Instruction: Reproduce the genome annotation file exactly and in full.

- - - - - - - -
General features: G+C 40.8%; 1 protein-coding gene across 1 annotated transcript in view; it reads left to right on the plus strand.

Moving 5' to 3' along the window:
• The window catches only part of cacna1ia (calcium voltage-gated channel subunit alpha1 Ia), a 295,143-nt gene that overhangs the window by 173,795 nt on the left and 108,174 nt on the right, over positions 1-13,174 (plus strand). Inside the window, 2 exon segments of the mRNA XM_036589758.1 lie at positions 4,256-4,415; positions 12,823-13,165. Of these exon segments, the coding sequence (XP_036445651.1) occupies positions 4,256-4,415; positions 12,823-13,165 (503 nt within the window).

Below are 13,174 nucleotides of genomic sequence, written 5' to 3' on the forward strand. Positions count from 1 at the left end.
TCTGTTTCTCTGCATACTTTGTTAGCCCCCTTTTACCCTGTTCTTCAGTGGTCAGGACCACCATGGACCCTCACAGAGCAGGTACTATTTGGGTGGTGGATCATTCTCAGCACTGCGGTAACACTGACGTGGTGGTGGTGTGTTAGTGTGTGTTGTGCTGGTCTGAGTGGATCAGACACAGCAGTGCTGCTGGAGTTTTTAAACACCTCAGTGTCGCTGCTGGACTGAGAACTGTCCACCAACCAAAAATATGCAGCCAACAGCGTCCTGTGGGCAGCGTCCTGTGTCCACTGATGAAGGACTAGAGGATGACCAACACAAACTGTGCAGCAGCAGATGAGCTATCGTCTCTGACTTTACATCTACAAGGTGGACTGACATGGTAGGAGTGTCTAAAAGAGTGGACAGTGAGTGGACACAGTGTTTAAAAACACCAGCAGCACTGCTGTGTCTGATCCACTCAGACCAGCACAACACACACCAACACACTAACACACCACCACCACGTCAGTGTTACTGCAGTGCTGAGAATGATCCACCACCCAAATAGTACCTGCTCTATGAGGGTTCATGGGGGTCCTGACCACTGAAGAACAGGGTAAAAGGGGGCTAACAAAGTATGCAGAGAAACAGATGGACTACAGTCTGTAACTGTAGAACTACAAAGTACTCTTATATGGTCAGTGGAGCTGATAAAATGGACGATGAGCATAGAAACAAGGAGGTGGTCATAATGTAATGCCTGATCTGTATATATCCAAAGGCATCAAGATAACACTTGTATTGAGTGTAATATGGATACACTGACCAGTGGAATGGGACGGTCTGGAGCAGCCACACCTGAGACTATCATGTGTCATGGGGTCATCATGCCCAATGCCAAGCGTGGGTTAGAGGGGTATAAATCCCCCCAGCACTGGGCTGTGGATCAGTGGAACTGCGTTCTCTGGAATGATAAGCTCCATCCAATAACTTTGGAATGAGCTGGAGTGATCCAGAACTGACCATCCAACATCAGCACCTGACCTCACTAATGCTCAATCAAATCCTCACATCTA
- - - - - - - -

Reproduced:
General features: G+C 40.8%; 1 protein-coding gene across 1 annotated transcript in view; it reads left to right on the plus strand.

Moving 5' to 3' along the window:
• The window catches only part of cacna1ia (calcium voltage-gated channel subunit alpha1 Ia), a 295,143-nt gene that overhangs the window by 173,795 nt on the left and 108,174 nt on the right, over positions 1-13,174 (plus strand). Inside the window, 2 exon segments of the mRNA XM_036589758.1 lie at positions 4,256-4,415; positions 12,823-13,165. Of these exon segments, the coding sequence (XP_036445651.1) occupies positions 4,256-4,415; positions 12,823-13,165 (503 nt within the window).

Below are 13,174 nucleotides of genomic sequence, written 5' to 3' on the forward strand. Positions count from 1 at the left end.
TCTGTTTCTCTGCATACTTTGTTAGCCCCCTTTTACCCTGTTCTTCAGTGGTCAGGACCACCATGGACCCTCACAGAGCAGGTACTATTTGGGTGGTGGATCATTCTCAGCACTGCGGTAACACTGACGTGGTGGTGGTGTGTTAGTGTGTGTTGTGCTGGTCTGAGTGGATCAGACACAGCAGTGCTGCTGGAGTTTTTAAACACCTCAGTGTCGCTGCTGGACTGAGAACTGTCCACCAACCAAAAATATGCAGCCAACAGCGTCCTGTGGGCAGCGTCCTGTGTCCACTGATGAAGGACTAGAGGATGACCAACACAAACTGTGCAGCAGCAGATGAGCTATCGTCTCTGACTTTACATCTACAAGGTGGACTGACATGGTAGGAGTGTCTAAAAGAGTGGACAGTGAGTGGACACAGTGTTTAAAAACACCAGCAGCACTGCTGTGTCTGATCCACTCAGACCAGCACAACACACACCAACACACTAACACACCACCACCACGTCAGTGTTACTGCAGTGCTGAGAATGATCCACCACCCAAATAGTACCTGCTCTATGAGGGTTCATGGGGGTCCTGACCACTGAAGAACAGGGTAAAAGGGGGCTAACAAAGTATGCAGAGAAACAGATGGACTACAGTCTGTAACTGTAGAACTACAAAGTACTCTTATATGGTCAGTGGAGCTGATAAAATGGACGATGAGCATAGAAACAAGGAGGTGGTCATAATGTAATGCCTGATCTGTATATATCCAAAGGCATCAAGATAACACTTGTATTGAGTGTAATATGGATACACTGACCAGTGGAATGGGACGGTCTGGAGCAGCCACACCTGAGACTATCATGTGTCATGGGGTCATCATGCCCAATGCCAAGCGTGGGTTAGAGGGGTATAAATCCCCCCAGCACTGGGCTGTGGATCAGTGGAACTGCGTTCTCTGGAATGATAAGCTCCATCCAATAACTTTGGAATGAGCTGGAGTGATCCAGAACTGACCATCCAACATCAGCACCTGACCTCACTAATGCTCAATCAAATCCTCACATCTA